Fallout 4: Contraptions Workshop Reviews
The conduit doesn’t look that great when it goes vertical, but having a wire here and there connecting floors looks much better than before and it’s a welcome change.
Overall, if you don’t ever use the workshop mode and don’t care about achievements then don’t buy Contraptions. If you want some extra time to kill in Fallout 4 and/or you enjoy building in the workshop mode then Contraptions is way worth the mere five dollars it’s priced at. If you managed to get this through the season pass when it was only $30 or even the new $50 price it’s definitely worth trying this new piece of DLC. Contraptions is a step up from the disappointing Wasteland Workshop DLC and is enjoyable for the first hour or two playing with it but it still doesn’t blow anyone away.
Fallout 4: Contraptions Workshop could have been an acceptable DLC if the work wasn’t so strenuous. It’s great to see everything in motion, but simply not worth the effort. I understand that Bethesda can’t crack out great story DLC every second and have to cater to every players needs, but this is an insignificant step in making settlements great again.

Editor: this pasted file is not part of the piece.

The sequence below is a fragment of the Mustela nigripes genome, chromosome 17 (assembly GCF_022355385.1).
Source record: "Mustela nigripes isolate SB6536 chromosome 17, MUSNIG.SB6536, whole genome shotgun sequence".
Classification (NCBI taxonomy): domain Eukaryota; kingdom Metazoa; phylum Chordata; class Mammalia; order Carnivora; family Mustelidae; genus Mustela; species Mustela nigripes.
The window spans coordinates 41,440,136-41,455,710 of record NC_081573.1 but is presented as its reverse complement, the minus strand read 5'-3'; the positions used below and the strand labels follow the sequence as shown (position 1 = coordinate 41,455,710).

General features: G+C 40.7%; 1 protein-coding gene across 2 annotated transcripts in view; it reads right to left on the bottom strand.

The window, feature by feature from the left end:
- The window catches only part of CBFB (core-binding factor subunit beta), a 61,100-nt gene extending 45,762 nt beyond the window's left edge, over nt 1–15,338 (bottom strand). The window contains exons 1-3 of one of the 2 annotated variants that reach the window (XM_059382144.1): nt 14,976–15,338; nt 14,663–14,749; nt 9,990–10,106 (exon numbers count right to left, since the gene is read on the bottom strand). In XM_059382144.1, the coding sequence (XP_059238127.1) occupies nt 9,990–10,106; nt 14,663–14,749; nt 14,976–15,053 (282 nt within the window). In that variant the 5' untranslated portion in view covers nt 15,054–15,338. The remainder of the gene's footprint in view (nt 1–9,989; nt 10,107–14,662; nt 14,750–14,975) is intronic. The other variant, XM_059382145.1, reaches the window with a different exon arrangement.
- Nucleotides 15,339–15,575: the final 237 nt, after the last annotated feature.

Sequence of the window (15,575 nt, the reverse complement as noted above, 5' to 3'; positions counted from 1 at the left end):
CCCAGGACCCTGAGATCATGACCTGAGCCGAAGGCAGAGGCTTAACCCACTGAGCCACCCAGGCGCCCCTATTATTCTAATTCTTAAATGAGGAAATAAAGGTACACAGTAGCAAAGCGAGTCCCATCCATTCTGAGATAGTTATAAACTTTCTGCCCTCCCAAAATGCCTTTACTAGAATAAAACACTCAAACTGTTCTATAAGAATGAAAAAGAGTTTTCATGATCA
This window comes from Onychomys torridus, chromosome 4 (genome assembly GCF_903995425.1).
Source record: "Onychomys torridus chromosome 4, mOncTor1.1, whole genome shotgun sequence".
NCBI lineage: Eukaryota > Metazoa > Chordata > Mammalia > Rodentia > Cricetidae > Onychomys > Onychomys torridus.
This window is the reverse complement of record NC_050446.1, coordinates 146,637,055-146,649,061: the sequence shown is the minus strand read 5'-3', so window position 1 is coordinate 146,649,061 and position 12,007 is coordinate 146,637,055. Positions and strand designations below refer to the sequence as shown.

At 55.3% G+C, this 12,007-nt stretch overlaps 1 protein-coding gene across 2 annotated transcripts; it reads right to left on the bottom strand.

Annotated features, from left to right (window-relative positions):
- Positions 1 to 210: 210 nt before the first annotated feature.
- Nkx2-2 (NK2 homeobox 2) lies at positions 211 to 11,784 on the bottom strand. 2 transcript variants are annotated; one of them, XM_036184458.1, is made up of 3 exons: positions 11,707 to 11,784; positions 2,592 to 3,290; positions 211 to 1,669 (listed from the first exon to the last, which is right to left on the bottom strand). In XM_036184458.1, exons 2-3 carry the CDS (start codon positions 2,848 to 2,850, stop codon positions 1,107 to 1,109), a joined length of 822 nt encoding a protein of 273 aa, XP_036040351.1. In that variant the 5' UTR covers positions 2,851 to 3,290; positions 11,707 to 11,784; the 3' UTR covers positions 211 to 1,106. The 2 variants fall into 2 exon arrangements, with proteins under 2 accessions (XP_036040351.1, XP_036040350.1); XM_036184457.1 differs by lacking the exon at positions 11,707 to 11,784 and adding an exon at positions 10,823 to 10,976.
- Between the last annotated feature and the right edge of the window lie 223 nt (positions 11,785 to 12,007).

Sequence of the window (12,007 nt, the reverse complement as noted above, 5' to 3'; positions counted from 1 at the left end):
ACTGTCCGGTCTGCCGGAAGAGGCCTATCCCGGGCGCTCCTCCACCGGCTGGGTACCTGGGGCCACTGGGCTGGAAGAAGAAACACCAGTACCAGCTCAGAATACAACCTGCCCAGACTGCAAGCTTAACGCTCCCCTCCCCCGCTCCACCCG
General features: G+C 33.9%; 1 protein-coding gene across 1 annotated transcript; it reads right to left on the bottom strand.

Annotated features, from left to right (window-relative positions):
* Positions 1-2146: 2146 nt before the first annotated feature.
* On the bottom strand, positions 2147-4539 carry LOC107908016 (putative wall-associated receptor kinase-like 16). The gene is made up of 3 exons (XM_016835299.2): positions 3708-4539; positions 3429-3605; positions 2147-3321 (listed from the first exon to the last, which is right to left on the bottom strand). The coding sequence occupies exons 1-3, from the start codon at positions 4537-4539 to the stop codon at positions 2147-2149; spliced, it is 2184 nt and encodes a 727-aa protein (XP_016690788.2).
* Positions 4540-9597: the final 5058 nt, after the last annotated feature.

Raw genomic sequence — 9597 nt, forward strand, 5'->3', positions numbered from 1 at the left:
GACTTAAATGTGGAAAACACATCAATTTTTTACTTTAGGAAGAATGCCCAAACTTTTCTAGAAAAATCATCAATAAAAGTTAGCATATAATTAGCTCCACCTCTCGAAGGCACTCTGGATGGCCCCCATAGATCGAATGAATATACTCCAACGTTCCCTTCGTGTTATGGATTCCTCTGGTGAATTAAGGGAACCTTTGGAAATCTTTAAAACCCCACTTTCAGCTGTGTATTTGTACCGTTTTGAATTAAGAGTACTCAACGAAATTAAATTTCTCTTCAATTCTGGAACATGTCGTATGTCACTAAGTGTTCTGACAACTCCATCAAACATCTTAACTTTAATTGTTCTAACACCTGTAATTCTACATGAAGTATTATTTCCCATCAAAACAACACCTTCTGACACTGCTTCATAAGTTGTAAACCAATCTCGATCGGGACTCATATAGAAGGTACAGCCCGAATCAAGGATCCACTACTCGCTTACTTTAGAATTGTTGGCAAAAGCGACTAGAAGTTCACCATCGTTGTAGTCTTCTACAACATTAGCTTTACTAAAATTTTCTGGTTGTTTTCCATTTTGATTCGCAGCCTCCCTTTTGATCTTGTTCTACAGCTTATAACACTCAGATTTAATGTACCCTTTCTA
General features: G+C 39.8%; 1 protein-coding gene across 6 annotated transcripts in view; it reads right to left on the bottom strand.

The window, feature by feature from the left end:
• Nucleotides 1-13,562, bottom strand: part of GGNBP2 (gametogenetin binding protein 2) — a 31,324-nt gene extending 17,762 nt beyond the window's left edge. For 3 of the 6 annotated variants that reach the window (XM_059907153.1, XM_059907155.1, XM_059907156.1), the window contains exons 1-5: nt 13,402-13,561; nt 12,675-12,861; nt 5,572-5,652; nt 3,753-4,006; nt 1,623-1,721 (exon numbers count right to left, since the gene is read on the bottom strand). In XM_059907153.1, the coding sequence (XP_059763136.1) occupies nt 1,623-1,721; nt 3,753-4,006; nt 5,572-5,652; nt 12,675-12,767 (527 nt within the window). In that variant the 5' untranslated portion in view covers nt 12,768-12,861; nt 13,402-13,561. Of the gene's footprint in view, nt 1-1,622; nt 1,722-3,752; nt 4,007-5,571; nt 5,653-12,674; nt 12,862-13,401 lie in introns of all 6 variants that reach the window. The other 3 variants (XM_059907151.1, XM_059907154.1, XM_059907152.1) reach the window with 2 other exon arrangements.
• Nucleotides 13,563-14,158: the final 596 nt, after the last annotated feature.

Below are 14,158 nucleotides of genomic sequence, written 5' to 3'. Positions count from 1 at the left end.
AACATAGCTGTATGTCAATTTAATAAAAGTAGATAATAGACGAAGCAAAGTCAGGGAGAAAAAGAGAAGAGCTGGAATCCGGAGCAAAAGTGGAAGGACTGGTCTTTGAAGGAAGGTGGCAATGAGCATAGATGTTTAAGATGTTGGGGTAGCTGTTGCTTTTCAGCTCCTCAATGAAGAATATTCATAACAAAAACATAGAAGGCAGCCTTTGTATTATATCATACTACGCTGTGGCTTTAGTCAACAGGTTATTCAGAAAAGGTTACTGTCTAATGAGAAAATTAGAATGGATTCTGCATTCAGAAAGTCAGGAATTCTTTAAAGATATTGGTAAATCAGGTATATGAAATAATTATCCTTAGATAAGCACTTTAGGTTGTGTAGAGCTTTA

This is filler, pure and simple. This is contractual obligation padding out a Season Pass. It isn't terrible, it isn't offensive, but it isn't much fun either. The greatest value of this DLC won't come from actually playing it, but in watching some YouTube physics wizard design the perfect Brahmin slaughter house, or a machine that automatically launches bowling balls at a captive Raider. This is DLC designed to manufacture ten-second .webm files. If you're not absolutely crazy about the settlement building aspect of the game (or trying to build an online empire of clickable content), this is a hard pass.
Contraptions Workshop seems tailor-made for YouTube or Twitch, a delightfully conceived tool for showing off the creative genius of dedicated and inventive craftspeople to online audiences. It certainly succeeds in that ambition. Building any effective automation requires experimentation and rewards practice, creating a real sense of progression that's surprising for a game with no new mission or story content.